PSA: Your Old VHS Tapes Are Degrading Right Now
While the nostalgic look of vintage videotapes is turning up on everything from Instagram filters to entire digital video apps providing clips with the “camcorder treatment,” experts warn the reel deal is disintegrating forever in basements and attics everywhere, and right now.
Because my dad was always a bleeding-edge adopter of technology, we were one of the first families on our block to own a VCR and camcorder back in the early 1980s. So, for Christmas two years ago, my siblings and I banded together and pooled our holiday funds to give my mom something she (and most sentimentalists over the age of 35) desperately needed: a gift card to Legacybox, a service that digitizes all those rapidly degrading photo and video memories — of dance recitals and skating competitions, karate matches and student TV class projects — all captured prior to digital recordings.
Turns out, we were on to something (other than that stereotypical GenX and Millennial aversion to clutter): experts in archiving and preservation warn that all those VHS and Betamax videotapes from our childhood are becoming more and more unwatchable as time marches on. In fact, NPR reports new research suggests videotapes don’t survive past 15 to 20 years — something experts and librarians are now calling the “magnetic media crisis,” since an estimated billions of videotapes still in storage and circulation were recorded in the early 1980s through the 1990s.
Or, as Good Housekeeping put it: “Time is literally running out to save your memories.”
Instead of making like Kimmy Schmidt and Titus Andromedon with their tape tower, waiting until those cassettes are officially obsolete for anything other than home decor, here’s how to save your precious home movies now:
Sort of like ThredUP for your memories, just fill the prepaid box with film reels, slides, photo prints, negatives, VHS tapes and/or cassettes and mail it in, then the service returns your files to you along with digital versions preserved on your choice of archival DVDs or thumb drives. One of the first entrants into the digitizing services market, this online company regularly offers deals and deep discounts via Groupon.
Specializing in less-popular formats (Betamax and MiniDV, to name a few), Fotobridge works very similarly but is seemingly made for volume, with premium pricing packages up to 100 tapes and return options on single hard drives instead of multiple DVDs or thumb drives — plus enterprise services for creative businesses, academic institutions, and smaller media outlets.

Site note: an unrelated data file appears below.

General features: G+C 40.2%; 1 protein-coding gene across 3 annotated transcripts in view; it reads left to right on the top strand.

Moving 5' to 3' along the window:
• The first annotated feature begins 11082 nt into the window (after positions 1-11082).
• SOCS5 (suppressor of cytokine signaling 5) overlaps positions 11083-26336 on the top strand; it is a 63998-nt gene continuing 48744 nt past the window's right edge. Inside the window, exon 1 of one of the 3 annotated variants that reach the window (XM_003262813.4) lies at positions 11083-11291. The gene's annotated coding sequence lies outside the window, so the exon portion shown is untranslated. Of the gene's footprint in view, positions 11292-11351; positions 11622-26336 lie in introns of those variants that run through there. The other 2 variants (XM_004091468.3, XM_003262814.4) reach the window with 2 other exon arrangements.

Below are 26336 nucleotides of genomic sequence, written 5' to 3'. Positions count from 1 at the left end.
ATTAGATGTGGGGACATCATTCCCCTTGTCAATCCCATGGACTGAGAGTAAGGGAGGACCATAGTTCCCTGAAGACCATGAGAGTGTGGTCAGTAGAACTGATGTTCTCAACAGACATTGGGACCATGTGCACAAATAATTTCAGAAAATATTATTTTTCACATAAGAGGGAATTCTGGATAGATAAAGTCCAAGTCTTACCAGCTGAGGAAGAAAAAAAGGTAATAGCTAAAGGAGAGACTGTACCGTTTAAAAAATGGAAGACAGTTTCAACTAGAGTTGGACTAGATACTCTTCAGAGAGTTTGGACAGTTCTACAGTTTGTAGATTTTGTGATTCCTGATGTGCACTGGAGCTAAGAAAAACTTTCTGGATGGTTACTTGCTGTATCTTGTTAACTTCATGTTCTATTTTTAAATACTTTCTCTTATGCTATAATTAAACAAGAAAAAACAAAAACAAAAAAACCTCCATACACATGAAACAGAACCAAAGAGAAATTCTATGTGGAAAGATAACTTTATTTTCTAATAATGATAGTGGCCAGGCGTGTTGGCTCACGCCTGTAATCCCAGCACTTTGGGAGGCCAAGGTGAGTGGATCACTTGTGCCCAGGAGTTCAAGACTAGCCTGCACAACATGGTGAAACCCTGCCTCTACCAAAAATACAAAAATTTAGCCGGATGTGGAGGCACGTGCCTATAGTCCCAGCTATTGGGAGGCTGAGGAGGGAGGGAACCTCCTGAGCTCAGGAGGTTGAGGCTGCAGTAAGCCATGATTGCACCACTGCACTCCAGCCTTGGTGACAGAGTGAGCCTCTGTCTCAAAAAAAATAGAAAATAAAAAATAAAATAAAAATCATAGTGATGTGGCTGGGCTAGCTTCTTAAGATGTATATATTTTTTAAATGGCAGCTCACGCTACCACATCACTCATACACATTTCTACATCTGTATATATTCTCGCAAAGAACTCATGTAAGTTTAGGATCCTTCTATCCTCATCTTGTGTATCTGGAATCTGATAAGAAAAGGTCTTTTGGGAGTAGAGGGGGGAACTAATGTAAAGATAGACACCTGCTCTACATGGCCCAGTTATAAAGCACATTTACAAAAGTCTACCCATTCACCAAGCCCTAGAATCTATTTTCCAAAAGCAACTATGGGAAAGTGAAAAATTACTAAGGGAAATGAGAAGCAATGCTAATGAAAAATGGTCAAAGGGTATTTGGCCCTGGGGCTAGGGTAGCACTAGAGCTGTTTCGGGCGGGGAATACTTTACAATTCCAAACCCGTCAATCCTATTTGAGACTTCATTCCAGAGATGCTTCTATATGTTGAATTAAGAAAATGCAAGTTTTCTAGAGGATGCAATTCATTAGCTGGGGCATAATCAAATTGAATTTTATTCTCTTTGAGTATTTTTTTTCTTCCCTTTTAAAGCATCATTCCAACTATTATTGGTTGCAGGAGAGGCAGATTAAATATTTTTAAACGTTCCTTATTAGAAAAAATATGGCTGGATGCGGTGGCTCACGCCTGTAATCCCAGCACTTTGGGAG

The ingenue among the service group and media darling (favorited by Refinery29 and Good Housekeeping), Legacy Republic offers a “Memory Makeover Kit” when you send in your old film or tapes and turn them into DVDs, plus secure online sharing and the ability to create keepsakes right on site, like ordering prints and wall decor.
Analog Video-to-Digital Adapters
The best option for those who are already video-editing inclined, these widely-available adapter cords allow you to connect your existing VCR or Betamax player and transfer the videos directly onto your Mac or PC — readymade for splicing and uploading to YouTube.
VHS to DVD Recorders
Lifewire has this handy list of the 10 best models on the market, so you can transfer videos at your own pace — while watching them as a family.
Costco, Walgreens, CVS, Wal-Mart + more
Pretty much every photo department at every major retailer is now getting into the transfer game, with varying degrees of quality and value. Our advice is to test out the service at your regular photo-printing favorite with a single VHS tape and see how you like the resulting quality before batching. Stick to the photo counters with the prints you’ve liked the best in the past should be a decent quality gauge.